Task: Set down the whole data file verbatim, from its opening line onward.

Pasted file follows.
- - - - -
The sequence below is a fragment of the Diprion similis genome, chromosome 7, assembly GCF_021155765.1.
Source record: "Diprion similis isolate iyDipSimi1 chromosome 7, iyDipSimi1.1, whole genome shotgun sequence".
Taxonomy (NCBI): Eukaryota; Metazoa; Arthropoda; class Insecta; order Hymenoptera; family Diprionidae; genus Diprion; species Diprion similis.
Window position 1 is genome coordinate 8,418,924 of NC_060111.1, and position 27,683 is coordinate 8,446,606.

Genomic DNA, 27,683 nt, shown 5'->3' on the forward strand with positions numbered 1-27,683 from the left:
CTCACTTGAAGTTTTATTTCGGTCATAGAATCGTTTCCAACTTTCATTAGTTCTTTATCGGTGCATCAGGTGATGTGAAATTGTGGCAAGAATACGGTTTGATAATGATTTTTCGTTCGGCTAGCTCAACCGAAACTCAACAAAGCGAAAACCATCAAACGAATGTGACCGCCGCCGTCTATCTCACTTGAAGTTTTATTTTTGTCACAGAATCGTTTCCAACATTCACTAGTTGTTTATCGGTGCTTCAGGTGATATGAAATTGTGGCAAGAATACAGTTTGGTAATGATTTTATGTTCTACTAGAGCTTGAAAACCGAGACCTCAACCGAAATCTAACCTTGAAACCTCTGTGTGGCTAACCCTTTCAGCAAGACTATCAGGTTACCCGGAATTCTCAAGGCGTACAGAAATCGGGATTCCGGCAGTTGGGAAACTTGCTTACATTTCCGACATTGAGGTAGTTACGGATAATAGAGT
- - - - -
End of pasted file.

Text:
The sequence below is a fragment of the Diprion similis genome, chromosome 7, assembly GCF_021155765.1.
Source record: "Diprion similis isolate iyDipSimi1 chromosome 7, iyDipSimi1.1, whole genome shotgun sequence".
Taxonomy (NCBI): Eukaryota; Metazoa; Arthropoda; class Insecta; order Hymenoptera; family Diprionidae; genus Diprion; species Diprion similis.
Window position 1 is genome coordinate 8,418,924 of NC_060111.1, and position 27,683 is coordinate 8,446,606.

Genomic DNA, 27,683 nt, shown 5'->3' on the forward strand with positions numbered 1-27,683 from the left:
CTCACTTGAAGTTTTATTTCGGTCATAGAATCGTTTCCAACTTTCATTAGTTCTTTATCGGTGCATCAGGTGATGTGAAATTGTGGCAAGAATACGGTTTGATAATGATTTTTCGTTCGGCTAGCTCAACCGAAACTCAACAAAGCGAAAACCATCAAACGAATGTGACCGCCGCCGTCTATCTCACTTGAAGTTTTATTTTTGTCACAGAATCGTTTCCAACATTCACTAGTTGTTTATCGGTGCTTCAGGTGATATGAAATTGTGGCAAGAATACAGTTTGGTAATGATTTTATGTTCTACTAGAGCTTGAAAACCGAGACCTCAACCGAAATCTAACCTTGAAACCTCTGTGTGGCTAACCCTTTCAGCAAGACTATCAGGTTACCCGGAATTCTCAAGGCGTACAGAAATCGGGATTCCGGCAGTTGGGAAACTTGCTTACATTTCCGACATTGAGGTAGTTACGGATAATAGAGT